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// Perfect forwarding
// C++11
#include <utility>
template<typename T, typename U>
std::pair<T, U> make_pair_wrapper(T&& t, U&& u)
{
return std::make_pair(std::forward<T>(t),
std::forward<U>(u));
}
// Forward arguments of one function to another as though the wrapped
// function had been called directly.
//
// Perfect forwarding allows us to preserve an argument's value
// category (lvalue/rvalue) and `const`/`volatile` modifiers. Perfect
// forwarding is performed in two steps: receive a *forwarding
// reference* (also known as *universal reference*), then forward it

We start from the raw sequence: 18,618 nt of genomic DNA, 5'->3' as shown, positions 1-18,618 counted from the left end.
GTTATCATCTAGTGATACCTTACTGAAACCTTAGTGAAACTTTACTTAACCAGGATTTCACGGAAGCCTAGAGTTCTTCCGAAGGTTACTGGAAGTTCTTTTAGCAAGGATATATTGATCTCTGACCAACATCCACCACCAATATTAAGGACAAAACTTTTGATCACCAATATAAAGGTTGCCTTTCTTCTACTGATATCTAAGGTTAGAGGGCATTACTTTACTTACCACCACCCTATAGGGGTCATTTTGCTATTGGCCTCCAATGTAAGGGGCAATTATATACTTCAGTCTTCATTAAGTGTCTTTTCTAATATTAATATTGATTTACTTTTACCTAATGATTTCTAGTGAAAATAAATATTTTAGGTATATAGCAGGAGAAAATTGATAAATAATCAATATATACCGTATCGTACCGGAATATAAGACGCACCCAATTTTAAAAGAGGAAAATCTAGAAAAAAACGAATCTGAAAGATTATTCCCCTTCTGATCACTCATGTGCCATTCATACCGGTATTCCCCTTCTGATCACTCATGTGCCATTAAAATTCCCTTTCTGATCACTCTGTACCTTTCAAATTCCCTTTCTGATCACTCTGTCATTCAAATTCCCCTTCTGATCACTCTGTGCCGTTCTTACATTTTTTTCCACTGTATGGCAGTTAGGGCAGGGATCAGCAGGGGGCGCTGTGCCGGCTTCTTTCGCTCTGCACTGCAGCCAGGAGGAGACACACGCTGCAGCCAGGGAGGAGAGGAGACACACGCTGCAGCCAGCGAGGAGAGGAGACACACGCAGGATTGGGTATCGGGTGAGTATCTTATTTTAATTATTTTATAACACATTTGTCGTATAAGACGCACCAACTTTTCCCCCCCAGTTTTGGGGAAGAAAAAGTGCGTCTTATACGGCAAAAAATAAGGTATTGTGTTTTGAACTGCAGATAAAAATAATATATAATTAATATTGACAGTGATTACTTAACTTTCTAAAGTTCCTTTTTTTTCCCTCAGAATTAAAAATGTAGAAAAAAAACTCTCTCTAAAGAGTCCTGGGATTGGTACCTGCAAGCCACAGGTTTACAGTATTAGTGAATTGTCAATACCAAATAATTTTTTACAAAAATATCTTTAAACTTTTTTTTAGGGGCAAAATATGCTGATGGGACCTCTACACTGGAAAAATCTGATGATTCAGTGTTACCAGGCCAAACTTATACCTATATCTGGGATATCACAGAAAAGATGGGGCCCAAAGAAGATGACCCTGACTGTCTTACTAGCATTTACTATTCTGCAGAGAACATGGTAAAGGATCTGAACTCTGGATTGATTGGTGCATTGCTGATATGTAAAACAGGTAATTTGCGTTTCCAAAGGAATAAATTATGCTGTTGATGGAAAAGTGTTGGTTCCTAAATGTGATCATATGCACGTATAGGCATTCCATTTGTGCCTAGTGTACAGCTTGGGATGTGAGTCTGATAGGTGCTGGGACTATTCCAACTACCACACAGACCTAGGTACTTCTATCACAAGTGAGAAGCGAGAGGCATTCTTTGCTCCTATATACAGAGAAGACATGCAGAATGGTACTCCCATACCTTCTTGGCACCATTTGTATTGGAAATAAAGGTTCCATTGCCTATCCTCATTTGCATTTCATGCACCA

// using [`std::forward`](cpp/utility/forward).
//
// In our example, the arguments `t` and `u` on [7] are forwarding
// references because they are declared in the form `X&&` where `X`
// is a template parameter. We use `std::forward` on [9-10] to forward
// these arguments to [`std::make_pair`](cpp/utility/pair/make_pair),
// allowing them to be moved into the pair when the original argument
// was an rvalue expression.
//
// Perfect forwarding is often used with [variadic templates](cpp/language/parameter_pack)
// to wrap calls to functions with an arbitrary number of arguments.
// For example, [`std::make_unique`](cpp/memory/unique_ptr/make_unique)
// and [`std::make_shared`](cpp/memory/shared_ptr/make_shared) both
// use perfect forwarding to forward their arguments to the
// constructor of the wrapped type.
int main()
{
std::pair<int, int> p1{ make_pair_wrapper(1, 2) };
}